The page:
Your cart

Your cart is empty

THE SUNDAY EDIT VOL. 105 | High Altitude Gardening

High Altitude Gardening

Thoughts and tips from experts on how to garden and landscape in our tricky environment.

Pains and gains of gardening in the tetons

Words By: Arcy Hawks

How to garden in our valley: With such a short season, variable weather, and snow piles that last longer than Teepee Glacier, we hardy gardeners persist.

Having lived in this valley for about 40 years, one thing is certain: Summer comes in full force and makes the best of its short-lived season.  It’s like Mother Nature found her crayon box and just went for it.  We go from mud season, snow drifts,  bare trees, and empty flowerbeds to the most vibrant greens in what seems like an instant.  The first signs that we are thawing out are the abundance of daffodils springing up around town.  A favorite among local gardeners for its durability, resistance to hungry deer and that cheerful pop of color we are craving around this time.

I am not an expert gardener or even a well seasoned novice.  I have planted my fair share of flower beds and through trial and error have a very basic formula. I plant Shasta Daisies, Salvia, Daylilies,and snow in summer.  It’s pretty basic and these plants have not let me down.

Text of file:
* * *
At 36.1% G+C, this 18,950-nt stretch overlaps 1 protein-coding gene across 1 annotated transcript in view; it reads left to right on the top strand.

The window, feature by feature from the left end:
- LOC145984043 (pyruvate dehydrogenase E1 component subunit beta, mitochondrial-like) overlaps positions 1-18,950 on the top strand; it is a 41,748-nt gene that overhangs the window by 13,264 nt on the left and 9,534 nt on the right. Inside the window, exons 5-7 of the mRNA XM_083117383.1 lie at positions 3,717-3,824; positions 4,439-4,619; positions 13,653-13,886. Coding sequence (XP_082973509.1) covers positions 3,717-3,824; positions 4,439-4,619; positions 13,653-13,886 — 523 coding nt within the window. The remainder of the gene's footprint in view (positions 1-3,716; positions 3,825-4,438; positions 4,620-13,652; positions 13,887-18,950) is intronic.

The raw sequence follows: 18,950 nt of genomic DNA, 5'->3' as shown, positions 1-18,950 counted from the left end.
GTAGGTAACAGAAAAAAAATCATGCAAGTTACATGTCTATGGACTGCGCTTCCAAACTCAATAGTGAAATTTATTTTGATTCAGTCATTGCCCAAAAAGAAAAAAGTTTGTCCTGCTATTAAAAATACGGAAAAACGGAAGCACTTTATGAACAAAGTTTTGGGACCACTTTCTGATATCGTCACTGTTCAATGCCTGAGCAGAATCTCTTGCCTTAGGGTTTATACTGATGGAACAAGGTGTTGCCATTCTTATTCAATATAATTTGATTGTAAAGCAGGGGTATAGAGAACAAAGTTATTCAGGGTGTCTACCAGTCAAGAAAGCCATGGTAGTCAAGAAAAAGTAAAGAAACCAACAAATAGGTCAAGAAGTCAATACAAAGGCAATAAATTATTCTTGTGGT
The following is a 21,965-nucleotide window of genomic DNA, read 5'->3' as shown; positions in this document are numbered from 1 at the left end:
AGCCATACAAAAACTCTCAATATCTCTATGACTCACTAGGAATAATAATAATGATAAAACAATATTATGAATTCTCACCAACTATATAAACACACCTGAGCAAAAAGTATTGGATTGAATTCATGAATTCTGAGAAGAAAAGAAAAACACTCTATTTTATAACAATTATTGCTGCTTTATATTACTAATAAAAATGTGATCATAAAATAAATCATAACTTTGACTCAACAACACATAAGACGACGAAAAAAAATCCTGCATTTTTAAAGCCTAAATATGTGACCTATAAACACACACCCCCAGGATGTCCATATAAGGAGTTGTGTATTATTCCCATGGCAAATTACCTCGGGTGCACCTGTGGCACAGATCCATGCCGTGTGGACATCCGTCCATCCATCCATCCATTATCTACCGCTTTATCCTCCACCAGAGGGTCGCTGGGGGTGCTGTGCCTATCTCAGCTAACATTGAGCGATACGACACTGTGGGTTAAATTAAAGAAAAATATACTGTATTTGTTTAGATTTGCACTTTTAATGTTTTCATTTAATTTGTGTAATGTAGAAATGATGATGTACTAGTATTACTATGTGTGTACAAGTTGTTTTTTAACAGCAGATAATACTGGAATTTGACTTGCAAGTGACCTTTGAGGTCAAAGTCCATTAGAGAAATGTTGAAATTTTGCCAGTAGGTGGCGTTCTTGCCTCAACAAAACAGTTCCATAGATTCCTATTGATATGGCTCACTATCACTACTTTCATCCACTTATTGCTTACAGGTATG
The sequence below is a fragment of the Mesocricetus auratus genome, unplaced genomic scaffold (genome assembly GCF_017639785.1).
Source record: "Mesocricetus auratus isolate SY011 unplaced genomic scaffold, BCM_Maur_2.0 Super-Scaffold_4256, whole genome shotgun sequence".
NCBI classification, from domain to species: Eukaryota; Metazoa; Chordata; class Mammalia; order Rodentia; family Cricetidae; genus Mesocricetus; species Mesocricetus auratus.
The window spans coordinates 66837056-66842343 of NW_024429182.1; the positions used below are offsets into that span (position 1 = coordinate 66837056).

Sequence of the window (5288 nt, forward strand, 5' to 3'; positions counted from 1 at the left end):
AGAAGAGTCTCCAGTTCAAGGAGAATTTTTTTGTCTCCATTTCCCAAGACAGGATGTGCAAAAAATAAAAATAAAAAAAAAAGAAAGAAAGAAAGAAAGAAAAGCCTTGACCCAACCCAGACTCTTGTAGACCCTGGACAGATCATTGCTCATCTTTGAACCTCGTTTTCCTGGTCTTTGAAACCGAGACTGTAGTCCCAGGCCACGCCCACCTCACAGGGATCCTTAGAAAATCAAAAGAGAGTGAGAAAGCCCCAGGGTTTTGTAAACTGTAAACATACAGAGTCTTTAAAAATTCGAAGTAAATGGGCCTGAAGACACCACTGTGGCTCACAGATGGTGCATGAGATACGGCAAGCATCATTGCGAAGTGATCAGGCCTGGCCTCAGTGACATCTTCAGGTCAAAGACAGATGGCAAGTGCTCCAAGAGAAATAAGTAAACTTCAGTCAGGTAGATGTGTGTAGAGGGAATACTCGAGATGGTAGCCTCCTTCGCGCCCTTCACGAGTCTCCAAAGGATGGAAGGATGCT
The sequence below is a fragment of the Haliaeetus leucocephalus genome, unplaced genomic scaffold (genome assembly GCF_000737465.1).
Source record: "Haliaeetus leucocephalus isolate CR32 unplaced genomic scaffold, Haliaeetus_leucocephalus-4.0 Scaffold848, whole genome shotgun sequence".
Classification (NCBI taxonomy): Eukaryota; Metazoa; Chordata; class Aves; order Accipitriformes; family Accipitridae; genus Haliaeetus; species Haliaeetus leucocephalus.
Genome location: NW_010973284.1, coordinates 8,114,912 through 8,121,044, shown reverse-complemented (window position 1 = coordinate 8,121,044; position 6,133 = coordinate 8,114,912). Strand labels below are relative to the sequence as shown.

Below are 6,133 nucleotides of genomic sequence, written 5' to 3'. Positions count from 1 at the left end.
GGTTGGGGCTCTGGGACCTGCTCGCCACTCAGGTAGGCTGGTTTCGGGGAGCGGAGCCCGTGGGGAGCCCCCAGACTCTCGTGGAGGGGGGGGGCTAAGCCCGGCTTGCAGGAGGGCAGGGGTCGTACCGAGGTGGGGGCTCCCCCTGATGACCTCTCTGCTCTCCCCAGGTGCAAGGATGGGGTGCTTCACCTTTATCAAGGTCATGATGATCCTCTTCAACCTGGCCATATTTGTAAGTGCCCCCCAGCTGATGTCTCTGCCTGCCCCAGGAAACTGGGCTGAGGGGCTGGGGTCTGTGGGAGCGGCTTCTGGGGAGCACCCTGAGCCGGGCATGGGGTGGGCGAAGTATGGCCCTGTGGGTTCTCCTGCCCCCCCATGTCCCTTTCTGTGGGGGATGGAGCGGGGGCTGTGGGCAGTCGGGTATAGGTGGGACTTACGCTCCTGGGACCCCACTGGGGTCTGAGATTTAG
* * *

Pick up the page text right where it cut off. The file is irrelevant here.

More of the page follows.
Lately, though, I feel I need to expand my repertoire.  Selfishly, this edit is my way of picking the brains of some very talented local gardeners. 

Now let’s relate this to fashion and style. My gardening “wardrobe” is like a capsule collection. It works well together, it’s timeless, and it’s a great base for other pieces or plants. I want to expand on the basics and bring a more stylish look to my garden and containers. 

Container gardening is probably the most fun because you don’t have to worry about the climate as much, and you can use so many varieties.  They bloom all summer and are easy to create. I also need help in that department.

There are also trends in gardening: meadows, living walls, pollinator gardens, rewilding your area, and creating a mini ecosystem. Some of these trends might not be your style, but like fashion, a small dip into one of these trends could be interesting. And hey, if it doesn’t work, you can always replant next year.

We spoke to a few experts, Hilary Cantu of A New Leaf Gardern Design, and Maile Rhenberg of JH landscape Design, I am hoping to get some great advice and can’t wait to get my hands dirty. I hear digging in the dirt is also beneficial to your mental health. Mycobacterium Vaccae is a soil bacteria that can trigger the brain’s production of serotonin. 

So here’s to getting our hands dirty, trying something new, and learning more about our valley’s eco climate.


Interviews with local garden experts

Local Farms




Previous post
Next post